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Ace Frehley fires back at Kiss leaders' slams

The drama between Kiss co-founders continues. As Ace Frehley gears up to release his first solo set in five years, called Space Invader, which is out on August 19th, the knocks from his former bandmates are still being thrown his way. Frehley spoke to Guitar World in promotion of the new album and was asked why Gene Simmons and Paul Stanley still feel the need to slam him in the press -- and in Stanley's recent autobiography, Face The Music. Frehley answered, "I don’t know. I think they’re just cranky. For years, when I was f***ed up, Gene used to say that I was a drunk and a drug addict and that I was unemployable. Kick a guy when he’s down, right? But they can’t do that anymore, so it’s like they’re scratching their heads trying to come up with new ways to insult me."

In countering one of Stanley's most brutal claims in his recent book, Frehley said: "The most recent thing was that I’m anti-Semitic, that I’m a f***ing Nazi. That’s just below the belt. Next I’ll be a member of the Ku Klux Klan. And my fiancee is Jewish! My whole life I’ve worked with Jewish people in all different capacities -- my accountants, my attorneys, people on the road. Jesus Christ, I can’t believe the stuff that comes out of their mouths. But the truth is that I don’t want to be negative. I just want to keep everything light and be happy."

Frehley who in April was inducted into the Rock and Roll Hall of Fame with Simmons, Stanley, and Peter Criss, went on to say: "Paul has been so goddamn cranky lately. I mean, what’s wrong, Paul, aren’t you happy? I know they must be frustrated because people are always writing about how Ace was the real guy or Ace was the real deal. It’s gotta rub them the wrong way. They would like nothing more than for me to start drinking again, start taking drugs again and end up as a bum on skid row. But that’s not gonna happen. . . I’m a straight shooter -- I tell it like it is. Gene is that way too. He’ll sit across from you in a room and say this or that and tell it like it is. Whether you like it or not, he lays it out, right to your face. Paul will tell you one thing, then walk out the door and stab you in the f***ing back. That’s Paul Stanley.”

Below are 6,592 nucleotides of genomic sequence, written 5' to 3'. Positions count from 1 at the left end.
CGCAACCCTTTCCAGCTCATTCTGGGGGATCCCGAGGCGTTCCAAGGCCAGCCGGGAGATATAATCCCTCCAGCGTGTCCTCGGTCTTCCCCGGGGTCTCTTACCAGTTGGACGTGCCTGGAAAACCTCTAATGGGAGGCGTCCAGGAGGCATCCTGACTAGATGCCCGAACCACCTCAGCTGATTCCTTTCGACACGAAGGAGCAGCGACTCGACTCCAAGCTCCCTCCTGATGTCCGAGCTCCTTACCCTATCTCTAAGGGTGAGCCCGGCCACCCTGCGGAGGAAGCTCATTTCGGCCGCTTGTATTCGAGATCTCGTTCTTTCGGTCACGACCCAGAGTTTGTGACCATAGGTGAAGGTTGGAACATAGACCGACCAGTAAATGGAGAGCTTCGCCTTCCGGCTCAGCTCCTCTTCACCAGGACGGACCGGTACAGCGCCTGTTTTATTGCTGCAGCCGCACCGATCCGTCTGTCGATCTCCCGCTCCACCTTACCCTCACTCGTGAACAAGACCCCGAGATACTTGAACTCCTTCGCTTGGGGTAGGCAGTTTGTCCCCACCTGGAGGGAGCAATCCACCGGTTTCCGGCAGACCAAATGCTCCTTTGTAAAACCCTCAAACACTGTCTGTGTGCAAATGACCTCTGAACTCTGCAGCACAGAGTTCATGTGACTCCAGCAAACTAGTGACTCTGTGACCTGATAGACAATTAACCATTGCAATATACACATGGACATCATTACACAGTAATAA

Frehley went on to explain that although he could take credit for key bits of Kiss' success, he's always chosen to let the band enjoy the credit: "I designed the (Kiss) logo. All he did was draw straighter lines. And you know, I told Paul to wear the star on his eye. Do you know what his makeup was before he put the star on his eye? It was a round circle. He looked like the dog (Petey) from the Little Rascals. I told him it looked kinda silly and that he should put one star on his eye. But do I go around taking credit for that? No. I let him say he designed it. Who cares, you know? Let’s not be petty.”

He added: "You would think that if Gene and Paul had half a brain, they would realize what’s going on and start saying good things about Ace. I mean, keep bad-mouthing me. No one’s gonna show up at your f***ing tour this summer.”

We caught up with Ace Frehley backstage during the Rock and Roll Hall of Fame induction ceremony and asked him point blank about the decision for Kiss not to perform that night: "It wasn’t my choice. I wanted to do it. Y’know, but, the bottom line is, we’re still brothers in rock n’ roll. And even though we don’t see each other for five, 10, 15 years it’s just like we never -- it was just like yesterday that we saw each other.”

Side Notes:

• Following years of bad blood with Gene Simmons and Paul Stanley, Ace Frehley and Peter Criss have opted out of appearing in what's being billed as the definitive Kiss documentary, You Wanted The Best You Got The Best.

• In the end director Alan G. Parker will use footage shot of Frehley and Criss by band archivist -- and current lead guitarist -- Tommy Thayer back in 2001. In addition to Thayer and current drummer Eric Singer, Parker has filmed interviews with former guitarist Bruce Kulick and his brother Bob Kulick -- who performed on many of the band's studio tracks. Parker also held, "positive meetings" with the family of Eric Carr, the band's late drummer, who replaced Peter Criss in 1980 and died of heart cancer in 1991.

• With a few more interviews still to undertake, Parker "hopes to show the finished film to the band in February or March, followed by a spot at the Cannes Film Festival in May and a worldwide opening in the autumn of 2014.”

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